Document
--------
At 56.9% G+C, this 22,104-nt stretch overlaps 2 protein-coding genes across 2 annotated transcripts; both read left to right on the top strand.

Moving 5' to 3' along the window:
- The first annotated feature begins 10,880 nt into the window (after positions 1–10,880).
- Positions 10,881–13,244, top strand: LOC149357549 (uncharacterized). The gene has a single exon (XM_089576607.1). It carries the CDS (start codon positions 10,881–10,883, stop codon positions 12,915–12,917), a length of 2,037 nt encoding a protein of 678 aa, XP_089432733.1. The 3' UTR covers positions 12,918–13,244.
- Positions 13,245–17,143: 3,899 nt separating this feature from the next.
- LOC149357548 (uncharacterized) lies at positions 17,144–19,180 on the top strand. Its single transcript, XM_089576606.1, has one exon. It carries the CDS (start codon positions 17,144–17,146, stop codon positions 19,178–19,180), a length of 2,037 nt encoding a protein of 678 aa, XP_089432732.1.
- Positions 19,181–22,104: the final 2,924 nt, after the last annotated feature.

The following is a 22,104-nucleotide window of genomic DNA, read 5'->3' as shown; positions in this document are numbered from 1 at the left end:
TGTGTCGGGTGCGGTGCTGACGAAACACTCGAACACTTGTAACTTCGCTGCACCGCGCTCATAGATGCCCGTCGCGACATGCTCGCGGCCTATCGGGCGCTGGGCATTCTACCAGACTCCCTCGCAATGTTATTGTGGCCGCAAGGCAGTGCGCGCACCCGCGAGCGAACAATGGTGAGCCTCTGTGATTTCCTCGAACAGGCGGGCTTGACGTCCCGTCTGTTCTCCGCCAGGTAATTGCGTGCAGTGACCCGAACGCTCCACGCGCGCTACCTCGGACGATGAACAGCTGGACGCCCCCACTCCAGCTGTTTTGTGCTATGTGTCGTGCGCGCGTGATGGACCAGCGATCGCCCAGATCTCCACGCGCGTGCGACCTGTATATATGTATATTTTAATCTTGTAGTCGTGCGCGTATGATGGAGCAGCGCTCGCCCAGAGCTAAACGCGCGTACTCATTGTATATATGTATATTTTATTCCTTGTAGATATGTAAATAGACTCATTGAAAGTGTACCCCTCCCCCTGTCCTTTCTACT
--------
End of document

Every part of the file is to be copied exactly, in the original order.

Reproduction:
At 56.9% G+C, this 22,104-nt stretch overlaps 2 protein-coding genes across 2 annotated transcripts; both read left to right on the top strand.

Moving 5' to 3' along the window:
- The first annotated feature begins 10,880 nt into the window (after positions 1–10,880).
- Positions 10,881–13,244, top strand: LOC149357549 (uncharacterized). The gene has a single exon (XM_089576607.1). It carries the CDS (start codon positions 10,881–10,883, stop codon positions 12,915–12,917), a length of 2,037 nt encoding a protein of 678 aa, XP_089432733.1. The 3' UTR covers positions 12,918–13,244.
- Positions 13,245–17,143: 3,899 nt separating this feature from the next.
- LOC149357548 (uncharacterized) lies at positions 17,144–19,180 on the top strand. Its single transcript, XM_089576606.1, has one exon. It carries the CDS (start codon positions 17,144–17,146, stop codon positions 19,178–19,180), a length of 2,037 nt encoding a protein of 678 aa, XP_089432732.1.
- Positions 19,181–22,104: the final 2,924 nt, after the last annotated feature.

The following is a 22,104-nucleotide window of genomic DNA, read 5'->3' as shown; positions in this document are numbered from 1 at the left end:
TGTGTCGGGTGCGGTGCTGACGAAACACTCGAACACTTGTAACTTCGCTGCACCGCGCTCATAGATGCCCGTCGCGACATGCTCGCGGCCTATCGGGCGCTGGGCATTCTACCAGACTCCCTCGCAATGTTATTGTGGCCGCAAGGCAGTGCGCGCACCCGCGAGCGAACAATGGTGAGCCTCTGTGATTTCCTCGAACAGGCGGGCTTGACGTCCCGTCTGTTCTCCGCCAGGTAATTGCGTGCAGTGACCCGAACGCTCCACGCGCGCTACCTCGGACGATGAACAGCTGGACGCCCCCACTCCAGCTGTTTTGTGCTATGTGTCGTGCGCGCGTGATGGACCAGCGATCGCCCAGATCTCCACGCGCGTGCGACCTGTATATATGTATATTTTAATCTTGTAGTCGTGCGCGTATGATGGAGCAGCGCTCGCCCAGAGCTAAACGCGCGTACTCATTGTATATATGTATATTTTATTCCTTGTAGATATGTAAATAGACTCATTGAAAGTGTACCCCTCCCCCTGTCCTTTCTACT